Mr. Moorhead is an architect with his own practice, and offices in Manhattan and Seattle. He and his wife, Pattie McCluskey, 46, a marketing director, moved here from Seattle in 2006, to take care of Jackie, Mattie and June, who were all in their late 80s. A year earlier, Rand had died at 89, though he had been working on the house almost until the last day of his life. (Mr. Moorhead recalled watching him fix a stone wall in his own unique fashion, sitting on a kitchen chair and hiking it along as the work progressed.)
Mr. Moorhead and Ms. McCluskey’s daughter Oona was just 4 when they moved in; Tuula was born two years later, on a day Jackie had to go to the emergency room. Caring for three elderly relatives all at once seems a Herculean challenge, but Mr. Moorhead described it differently.
“It was pretty easy, considering how much they’d done for me,” he said. “The hard part was when they stopped treating me like a 40-something-year-old and instead treated me like I was 3. I called them on it one day — Mattie, June and my mother — and they just gave each other a look.”
Mattie died in 2007; June went last September, and Jackie in January. But like the gold wall-to-wall carpeting Mr. Moorhead and Ms. McCluskey are painstakingly ripping up (having “stabilized,” as Mr. Moorhead put it, structural issues like the roof and the plumbing), their personalities loom large and are hard to excavate. Faced with the records of all those extraordinary lives, what do you save and what do you throw away?
“The histories are priceless,” said Tom McMahon, a plumber who has been caring for the pipes and more here since the mid-1990s. He remembered his first visit, driving up the long, steep driveway to the large, forbidding house. “At that point,” he said, “it was to some degree overgrown, like the Addams Family lived there.”
He was greeted by Mattie, slight and no-nonsense. “I wasn’t sure if she was going to beat me with a stick just for the exercise,” he said. Instead, she slipped him a $5 tip along with his check (a rare occurrence for a guy with his own business). And so began a long relationship with the Bell family, and their quirky house.
“They were frugal and ran a tight ship,” he said, keeping the place afloat “with all labor and no materials. When they built these great houses, they were state-of-the-art. As time goes by, everything decays in various ways.”
But the bones are sound; the slate roof is leak-free and the boiler is newish. Mr. Moorhead showed off some decorative flourishes, the marine elements in the living room (“Is it because of the river?” he wondered), including sailboats in the ironwork around the gallery and in the grillwork on the two fireplaces. There are secret cubbies behind nearly every panel and a notched-and-carved ceiling whose beams are painted, mysteriously, in Native American motifs.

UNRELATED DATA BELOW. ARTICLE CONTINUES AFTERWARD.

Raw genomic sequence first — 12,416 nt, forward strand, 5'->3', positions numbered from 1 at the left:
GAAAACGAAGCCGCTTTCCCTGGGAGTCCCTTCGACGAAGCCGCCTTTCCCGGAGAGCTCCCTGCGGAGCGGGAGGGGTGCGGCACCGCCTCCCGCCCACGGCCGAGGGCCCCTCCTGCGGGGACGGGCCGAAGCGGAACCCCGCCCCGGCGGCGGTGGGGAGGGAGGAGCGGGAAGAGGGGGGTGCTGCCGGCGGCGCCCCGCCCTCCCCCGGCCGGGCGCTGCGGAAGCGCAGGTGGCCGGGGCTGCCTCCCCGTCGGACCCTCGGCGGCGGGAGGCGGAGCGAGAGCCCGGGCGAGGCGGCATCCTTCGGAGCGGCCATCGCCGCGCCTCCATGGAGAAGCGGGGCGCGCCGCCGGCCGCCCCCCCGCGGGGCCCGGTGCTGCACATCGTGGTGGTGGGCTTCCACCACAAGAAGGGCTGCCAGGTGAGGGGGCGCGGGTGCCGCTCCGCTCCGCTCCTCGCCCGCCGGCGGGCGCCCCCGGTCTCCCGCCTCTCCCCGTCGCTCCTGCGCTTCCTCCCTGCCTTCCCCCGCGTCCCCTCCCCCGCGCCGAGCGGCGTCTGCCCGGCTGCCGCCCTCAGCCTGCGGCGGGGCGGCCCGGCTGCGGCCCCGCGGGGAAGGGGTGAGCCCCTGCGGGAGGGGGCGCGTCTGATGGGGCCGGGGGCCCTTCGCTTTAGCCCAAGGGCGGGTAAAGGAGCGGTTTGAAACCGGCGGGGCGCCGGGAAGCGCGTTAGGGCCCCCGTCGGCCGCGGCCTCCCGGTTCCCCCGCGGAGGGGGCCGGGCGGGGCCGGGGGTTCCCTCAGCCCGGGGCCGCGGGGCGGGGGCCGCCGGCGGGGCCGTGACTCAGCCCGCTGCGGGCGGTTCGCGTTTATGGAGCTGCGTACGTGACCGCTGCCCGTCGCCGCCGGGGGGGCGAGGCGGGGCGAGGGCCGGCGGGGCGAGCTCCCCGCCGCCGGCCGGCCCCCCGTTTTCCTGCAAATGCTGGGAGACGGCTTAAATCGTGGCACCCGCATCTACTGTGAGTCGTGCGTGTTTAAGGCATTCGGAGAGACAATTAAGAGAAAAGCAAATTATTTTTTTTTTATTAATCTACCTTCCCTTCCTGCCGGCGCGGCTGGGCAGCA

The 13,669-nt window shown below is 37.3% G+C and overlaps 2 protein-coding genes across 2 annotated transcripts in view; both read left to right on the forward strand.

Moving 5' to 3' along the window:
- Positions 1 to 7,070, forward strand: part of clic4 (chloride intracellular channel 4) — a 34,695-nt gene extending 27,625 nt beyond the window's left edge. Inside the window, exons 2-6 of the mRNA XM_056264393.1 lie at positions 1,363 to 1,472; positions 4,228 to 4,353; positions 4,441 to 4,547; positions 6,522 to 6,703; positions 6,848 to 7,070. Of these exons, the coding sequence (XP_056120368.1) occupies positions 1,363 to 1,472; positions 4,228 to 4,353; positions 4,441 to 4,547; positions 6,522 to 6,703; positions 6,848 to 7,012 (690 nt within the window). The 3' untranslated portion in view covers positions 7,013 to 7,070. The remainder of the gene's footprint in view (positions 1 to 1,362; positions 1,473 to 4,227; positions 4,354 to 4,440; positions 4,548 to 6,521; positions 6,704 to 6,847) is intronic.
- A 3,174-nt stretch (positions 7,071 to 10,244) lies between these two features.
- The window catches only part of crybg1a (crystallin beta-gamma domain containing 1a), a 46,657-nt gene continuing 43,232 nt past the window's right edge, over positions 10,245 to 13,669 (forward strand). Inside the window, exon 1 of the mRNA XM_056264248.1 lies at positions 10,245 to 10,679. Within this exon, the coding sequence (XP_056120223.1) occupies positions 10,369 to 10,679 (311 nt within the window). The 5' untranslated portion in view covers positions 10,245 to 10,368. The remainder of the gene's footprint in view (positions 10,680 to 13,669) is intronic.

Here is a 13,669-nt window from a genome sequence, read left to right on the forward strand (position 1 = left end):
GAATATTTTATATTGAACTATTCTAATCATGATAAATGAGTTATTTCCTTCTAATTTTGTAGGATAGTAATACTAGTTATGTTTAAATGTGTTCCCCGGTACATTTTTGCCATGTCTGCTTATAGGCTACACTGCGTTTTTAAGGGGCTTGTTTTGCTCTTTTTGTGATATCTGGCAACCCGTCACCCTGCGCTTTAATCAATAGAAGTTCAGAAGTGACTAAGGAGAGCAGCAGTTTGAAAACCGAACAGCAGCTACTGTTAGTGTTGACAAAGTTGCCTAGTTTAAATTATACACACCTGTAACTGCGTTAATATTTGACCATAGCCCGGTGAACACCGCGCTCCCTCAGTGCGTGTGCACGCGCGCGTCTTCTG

The house was built in 1928 or 1929, he said, for a family named Strong, and sold to the International Ladies Garment Workers Union in 1943. For decades, it was used as a retreat for union members. (Croton-on-Hudson was something of a haven for communists, socialists and artists; Jack Reed had a place here.)
Mr. Moorhead and Ms. McCluskey are poised between improving the house and jettisoning it. Do you subdivide? Do you sell?
“The real estate climate is not what it was a few years ago,” he said. “Should it be a bed-and-breakfast? A museum?”
Meanwhile, Oona and Tuula play school in Mattie’s lovely front room, and Ms. McCluskey finds herself holed up for hours at a time poring over family documents, newspaper articles and, most compellingly, the stacks of composition books Lucy used as her diaries.
Like her children, Lucy had a passion for family, politics and baseball, in no particular order. She touched on each daily, using her perfect cursive to fill hundreds of books. Over the years, she wrote gleefully of Hank Aaron besting Babe Ruth’s home-run record, of Nixon’s impeachment, of a hot spring day. She noted Earl Warren’s death, Duke Ellington’s burial, Martin Luther King Jr.’s funeral. And she wrote simply and sweetly about domestic matters: “shining” the huge kitchen, fixing masonry, rearranging the living room furniture.
July 7, 1974, was a typical entry. “Maude went to the hospital to see about her bee sting,” Lucy wrote, and then described a visit from family friends. “Everyone likes this place I picked. Surely God and my prayers made it possible to get this place (especially in view of the strife in the United States).”
She concluded sagely: “Indeed, prayers played a great part.”